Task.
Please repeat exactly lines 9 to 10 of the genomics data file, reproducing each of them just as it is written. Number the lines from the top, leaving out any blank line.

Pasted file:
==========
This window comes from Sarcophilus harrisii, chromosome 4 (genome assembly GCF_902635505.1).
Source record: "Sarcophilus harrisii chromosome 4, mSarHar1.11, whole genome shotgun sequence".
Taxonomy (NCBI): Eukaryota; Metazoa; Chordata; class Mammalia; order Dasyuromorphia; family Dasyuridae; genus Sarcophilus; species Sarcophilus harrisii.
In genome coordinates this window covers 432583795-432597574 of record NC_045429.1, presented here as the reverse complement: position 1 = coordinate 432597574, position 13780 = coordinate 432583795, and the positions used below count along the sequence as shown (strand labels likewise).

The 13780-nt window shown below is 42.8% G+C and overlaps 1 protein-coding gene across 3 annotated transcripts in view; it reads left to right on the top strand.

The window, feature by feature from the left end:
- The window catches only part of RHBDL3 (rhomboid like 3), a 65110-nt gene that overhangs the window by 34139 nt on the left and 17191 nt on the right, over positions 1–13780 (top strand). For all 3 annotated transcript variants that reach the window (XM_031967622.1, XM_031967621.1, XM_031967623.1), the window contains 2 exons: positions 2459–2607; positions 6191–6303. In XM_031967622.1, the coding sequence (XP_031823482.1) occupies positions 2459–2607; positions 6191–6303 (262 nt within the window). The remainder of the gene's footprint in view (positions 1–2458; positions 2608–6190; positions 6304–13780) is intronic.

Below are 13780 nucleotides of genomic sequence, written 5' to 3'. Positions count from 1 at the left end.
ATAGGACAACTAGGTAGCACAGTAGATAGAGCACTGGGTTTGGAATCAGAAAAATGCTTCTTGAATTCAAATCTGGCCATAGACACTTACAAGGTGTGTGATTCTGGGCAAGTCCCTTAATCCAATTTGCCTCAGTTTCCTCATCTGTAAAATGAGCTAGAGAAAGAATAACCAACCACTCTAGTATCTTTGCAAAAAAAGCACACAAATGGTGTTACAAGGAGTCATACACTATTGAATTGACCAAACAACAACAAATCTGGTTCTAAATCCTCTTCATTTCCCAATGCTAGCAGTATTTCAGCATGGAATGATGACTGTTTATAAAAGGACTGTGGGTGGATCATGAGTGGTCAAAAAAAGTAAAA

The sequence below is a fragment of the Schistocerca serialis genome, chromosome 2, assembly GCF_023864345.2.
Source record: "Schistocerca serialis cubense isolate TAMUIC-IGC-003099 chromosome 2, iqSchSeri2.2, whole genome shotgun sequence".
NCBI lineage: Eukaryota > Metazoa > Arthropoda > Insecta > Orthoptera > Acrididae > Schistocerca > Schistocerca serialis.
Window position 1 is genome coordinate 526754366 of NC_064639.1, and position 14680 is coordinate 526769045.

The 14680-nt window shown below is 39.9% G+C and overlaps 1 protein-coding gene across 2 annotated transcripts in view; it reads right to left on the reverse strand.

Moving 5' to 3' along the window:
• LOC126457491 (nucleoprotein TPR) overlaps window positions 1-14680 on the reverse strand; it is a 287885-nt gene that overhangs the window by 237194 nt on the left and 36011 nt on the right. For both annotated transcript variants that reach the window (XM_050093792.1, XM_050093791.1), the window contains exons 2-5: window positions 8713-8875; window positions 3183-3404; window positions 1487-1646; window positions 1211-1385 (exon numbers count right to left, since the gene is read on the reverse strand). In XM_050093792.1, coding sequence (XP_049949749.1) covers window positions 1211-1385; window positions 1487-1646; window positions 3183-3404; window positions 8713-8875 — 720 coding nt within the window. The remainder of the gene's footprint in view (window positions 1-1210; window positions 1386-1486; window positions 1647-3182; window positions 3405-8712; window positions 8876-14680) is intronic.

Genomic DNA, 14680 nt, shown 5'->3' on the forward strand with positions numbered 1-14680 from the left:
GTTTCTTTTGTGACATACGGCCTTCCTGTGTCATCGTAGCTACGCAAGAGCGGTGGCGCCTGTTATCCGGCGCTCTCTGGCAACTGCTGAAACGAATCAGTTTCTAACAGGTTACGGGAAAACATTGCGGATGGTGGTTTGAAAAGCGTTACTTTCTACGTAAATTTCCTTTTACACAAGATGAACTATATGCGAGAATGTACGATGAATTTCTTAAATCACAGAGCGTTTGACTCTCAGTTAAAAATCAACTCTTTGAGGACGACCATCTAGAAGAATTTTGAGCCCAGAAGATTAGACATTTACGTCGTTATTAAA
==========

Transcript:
ATAGGACAACTAGGTAGCACAGTAGATAGAGCACTGGGTTTGGAATCAGAAAAATGCTTCTTGAATTCAAATCTGGCCATAGACACTTACAAGGTGTGTGATTCTGGGCAAGTCCCTTAATCCAATTTGCCTCAGTTTCCTCATCTGTAAAATGAGCTAGAGAAAGAATAACCAACCACTCTAGTATCTTTGCAAAAAAAGCACACAAATGGTGTTACAAGGAGTCATACACTATTGAATTGACCAAACAACAACAAATCTGGTTCTAAATCCTCTTCATTTCCCAATGCTAGCAGTATTTCAGCATGGAATGATGACTGTTTATAAAAGGACTGTGGGTGGATCATGAGTGGTCAAAAAAAGTAAAA

The sequence below is a fragment of the Schistocerca serialis genome, chromosome 2, assembly GCF_023864345.2.